[page 109]

CHURCHES

Prior to 1781, the Ten Mile Presbyterian congregation had no church building, services having been held in a barn, groves, at Ft. Lindley, and at Jacob COOK’s house.  In 1781, a log church was erected at Amity on land donated by Jacob COOK and John CARMICHAEL.  About the same time a log church was built at Ft. Lindley.  The churches came to be known as Upper and Lower Twn [sic] Mile respectively.  Before that date both were known as the Ten Mile Church, Rev. Thaddeus DODD being the founder and first minister.  In 1830, on the same site of the log church, was erected a brick building.  This structure was destroyed by a storm a few years later, however, and a frame building was erected in 1840.  The present brick church was built in 1875.

In the original log church worshipped our pioneer ancestors.  The building is described as having bench seats without backs, no heating except from hot bricks and charcoal heating pans, and tallow candles for light.  It is also related that during intermission between the forenoon and afternoon sermons the male portion of the congregation resorted to a nearby tavern for stimulants.  This old tavern building is still standing, having been the home in which Rev. Solomon SPAULDING lived and died.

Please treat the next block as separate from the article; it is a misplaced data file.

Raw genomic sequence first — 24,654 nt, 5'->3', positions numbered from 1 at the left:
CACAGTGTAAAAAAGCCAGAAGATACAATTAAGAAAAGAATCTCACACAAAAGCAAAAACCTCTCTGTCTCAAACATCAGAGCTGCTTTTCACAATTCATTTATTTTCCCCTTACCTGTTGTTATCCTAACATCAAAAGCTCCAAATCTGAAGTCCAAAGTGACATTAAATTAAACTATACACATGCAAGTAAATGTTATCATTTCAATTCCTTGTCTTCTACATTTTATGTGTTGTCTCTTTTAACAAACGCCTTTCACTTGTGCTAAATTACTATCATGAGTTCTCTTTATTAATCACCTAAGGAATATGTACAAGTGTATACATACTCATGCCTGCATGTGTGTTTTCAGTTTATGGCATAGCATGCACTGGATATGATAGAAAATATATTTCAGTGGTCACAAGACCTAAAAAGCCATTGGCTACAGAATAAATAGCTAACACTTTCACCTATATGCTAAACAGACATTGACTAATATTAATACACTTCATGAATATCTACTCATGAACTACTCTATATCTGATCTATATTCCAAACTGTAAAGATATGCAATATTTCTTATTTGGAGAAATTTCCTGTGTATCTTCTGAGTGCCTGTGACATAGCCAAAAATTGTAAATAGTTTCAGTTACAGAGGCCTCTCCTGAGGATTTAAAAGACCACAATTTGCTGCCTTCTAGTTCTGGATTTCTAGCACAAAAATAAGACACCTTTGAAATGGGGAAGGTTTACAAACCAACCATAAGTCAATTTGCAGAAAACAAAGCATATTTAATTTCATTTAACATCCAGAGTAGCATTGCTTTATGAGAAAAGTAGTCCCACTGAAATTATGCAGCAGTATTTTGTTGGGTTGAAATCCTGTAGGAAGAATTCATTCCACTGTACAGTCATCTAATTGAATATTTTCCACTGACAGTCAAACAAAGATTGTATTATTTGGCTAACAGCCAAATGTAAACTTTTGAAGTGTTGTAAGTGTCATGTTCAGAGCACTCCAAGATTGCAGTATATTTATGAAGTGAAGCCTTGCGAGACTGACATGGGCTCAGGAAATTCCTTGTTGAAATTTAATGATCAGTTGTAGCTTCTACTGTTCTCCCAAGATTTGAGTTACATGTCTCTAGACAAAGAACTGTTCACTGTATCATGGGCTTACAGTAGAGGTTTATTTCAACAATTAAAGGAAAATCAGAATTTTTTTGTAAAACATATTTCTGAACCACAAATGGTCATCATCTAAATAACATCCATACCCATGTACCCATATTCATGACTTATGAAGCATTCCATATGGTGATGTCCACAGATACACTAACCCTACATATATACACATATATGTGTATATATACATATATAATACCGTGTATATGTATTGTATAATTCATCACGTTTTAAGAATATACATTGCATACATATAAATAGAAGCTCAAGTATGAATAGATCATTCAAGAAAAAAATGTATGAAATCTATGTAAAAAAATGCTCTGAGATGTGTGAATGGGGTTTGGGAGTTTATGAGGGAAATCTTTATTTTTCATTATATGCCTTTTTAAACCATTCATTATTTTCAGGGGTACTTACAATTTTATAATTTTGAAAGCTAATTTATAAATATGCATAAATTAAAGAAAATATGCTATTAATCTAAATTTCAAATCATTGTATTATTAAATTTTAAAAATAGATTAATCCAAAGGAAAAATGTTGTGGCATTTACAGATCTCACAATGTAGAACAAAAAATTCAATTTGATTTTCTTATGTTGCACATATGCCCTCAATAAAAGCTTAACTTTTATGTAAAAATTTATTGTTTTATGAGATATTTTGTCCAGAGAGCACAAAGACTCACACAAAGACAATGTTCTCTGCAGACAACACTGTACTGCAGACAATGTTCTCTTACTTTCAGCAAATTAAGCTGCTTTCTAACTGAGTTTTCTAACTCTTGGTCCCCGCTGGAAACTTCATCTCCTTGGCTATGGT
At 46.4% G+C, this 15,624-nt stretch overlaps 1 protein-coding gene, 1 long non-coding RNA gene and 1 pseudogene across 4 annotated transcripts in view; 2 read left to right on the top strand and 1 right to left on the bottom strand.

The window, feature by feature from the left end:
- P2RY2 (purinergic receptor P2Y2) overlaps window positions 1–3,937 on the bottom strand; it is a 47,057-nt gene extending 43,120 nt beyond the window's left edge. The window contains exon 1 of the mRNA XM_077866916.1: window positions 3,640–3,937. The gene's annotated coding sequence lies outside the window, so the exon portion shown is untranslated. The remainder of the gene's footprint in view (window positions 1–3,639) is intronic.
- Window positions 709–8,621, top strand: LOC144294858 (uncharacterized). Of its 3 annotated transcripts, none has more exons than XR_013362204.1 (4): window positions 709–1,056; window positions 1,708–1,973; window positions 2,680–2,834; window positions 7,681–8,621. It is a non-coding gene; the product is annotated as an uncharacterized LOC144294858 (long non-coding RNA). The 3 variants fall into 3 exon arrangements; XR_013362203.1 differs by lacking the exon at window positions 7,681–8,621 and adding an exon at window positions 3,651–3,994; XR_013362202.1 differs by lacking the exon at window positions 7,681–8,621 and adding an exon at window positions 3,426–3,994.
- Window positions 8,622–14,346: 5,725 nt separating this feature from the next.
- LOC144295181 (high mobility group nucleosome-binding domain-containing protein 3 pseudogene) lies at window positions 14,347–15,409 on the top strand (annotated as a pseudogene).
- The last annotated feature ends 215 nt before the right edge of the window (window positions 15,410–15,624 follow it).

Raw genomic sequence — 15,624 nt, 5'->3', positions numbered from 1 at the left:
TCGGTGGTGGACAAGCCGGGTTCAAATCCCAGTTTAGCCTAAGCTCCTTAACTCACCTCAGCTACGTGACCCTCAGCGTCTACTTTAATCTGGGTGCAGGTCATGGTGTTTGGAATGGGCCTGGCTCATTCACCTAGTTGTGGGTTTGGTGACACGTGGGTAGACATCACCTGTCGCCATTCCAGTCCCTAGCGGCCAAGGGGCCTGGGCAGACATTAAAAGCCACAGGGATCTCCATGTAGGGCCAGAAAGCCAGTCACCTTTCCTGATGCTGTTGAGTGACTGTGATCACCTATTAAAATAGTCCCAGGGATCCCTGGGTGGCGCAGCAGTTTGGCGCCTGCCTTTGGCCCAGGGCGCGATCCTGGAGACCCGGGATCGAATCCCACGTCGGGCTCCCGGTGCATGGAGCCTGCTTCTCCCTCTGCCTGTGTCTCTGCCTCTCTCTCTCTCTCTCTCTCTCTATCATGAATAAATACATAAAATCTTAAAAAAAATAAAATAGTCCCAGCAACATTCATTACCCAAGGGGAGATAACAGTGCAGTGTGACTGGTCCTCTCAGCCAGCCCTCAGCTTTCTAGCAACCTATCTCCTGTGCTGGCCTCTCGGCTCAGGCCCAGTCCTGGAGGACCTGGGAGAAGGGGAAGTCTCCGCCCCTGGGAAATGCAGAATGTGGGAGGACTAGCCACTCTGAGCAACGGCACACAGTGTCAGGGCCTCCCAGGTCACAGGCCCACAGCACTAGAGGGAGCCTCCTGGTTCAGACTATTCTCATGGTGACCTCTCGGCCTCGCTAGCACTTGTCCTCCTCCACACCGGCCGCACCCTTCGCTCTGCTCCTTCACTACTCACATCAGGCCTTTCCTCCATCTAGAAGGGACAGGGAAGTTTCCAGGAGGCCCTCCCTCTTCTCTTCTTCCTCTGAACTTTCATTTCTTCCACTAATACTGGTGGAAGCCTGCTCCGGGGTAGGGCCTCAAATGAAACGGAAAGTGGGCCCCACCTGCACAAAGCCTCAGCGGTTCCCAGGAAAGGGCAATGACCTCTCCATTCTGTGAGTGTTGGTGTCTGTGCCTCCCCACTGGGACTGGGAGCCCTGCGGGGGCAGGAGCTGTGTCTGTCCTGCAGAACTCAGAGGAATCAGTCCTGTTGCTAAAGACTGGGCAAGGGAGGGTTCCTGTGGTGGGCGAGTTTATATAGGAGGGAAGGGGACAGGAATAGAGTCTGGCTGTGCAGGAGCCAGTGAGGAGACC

The Methodist Protestant Church was organized in 1832.  Land for the church and cemetery purposes was donated by William IMES.  The original Presbyterian Church which had been constructed of logs, was torn down and tebuilt [sic] to use as the first church building.  A frame structure replaced it in 1841, but the present building was erected in 1867.

SCHOOLS

Amity’s first public school house, which was made of logs in 1791, was located directly across the road opposite the Presbyterian Church.  It was made of the characteristic construction of all school houses of that period, with its puncheon floor, split log seats, alab writing board, and open fireplace.  Moses McCALLUM was the first teacher in 1791.  Since that time, three other school houses have been built, each one larger and more up-to-date as the conditions demanded.

[…]

[page 112]

[…]

Written by —    W. L. D.

December 29, 1934

Submitted by Joe Florian

Advertisements
Categories: Uncategorized
  1. No comments yet.
  1. No trackbacks yet.

Leave a Reply

Fill in your details below or click an icon to log in:

WordPress.com Logo

You are commenting using your WordPress.com account. Log Out / Change )

Twitter picture

You are commenting using your Twitter account. Log Out / Change )

Facebook photo

You are commenting using your Facebook account. Log Out / Change )

Google+ photo

You are commenting using your Google+ account. Log Out / Change )

Connecting to %s

%d bloggers like this: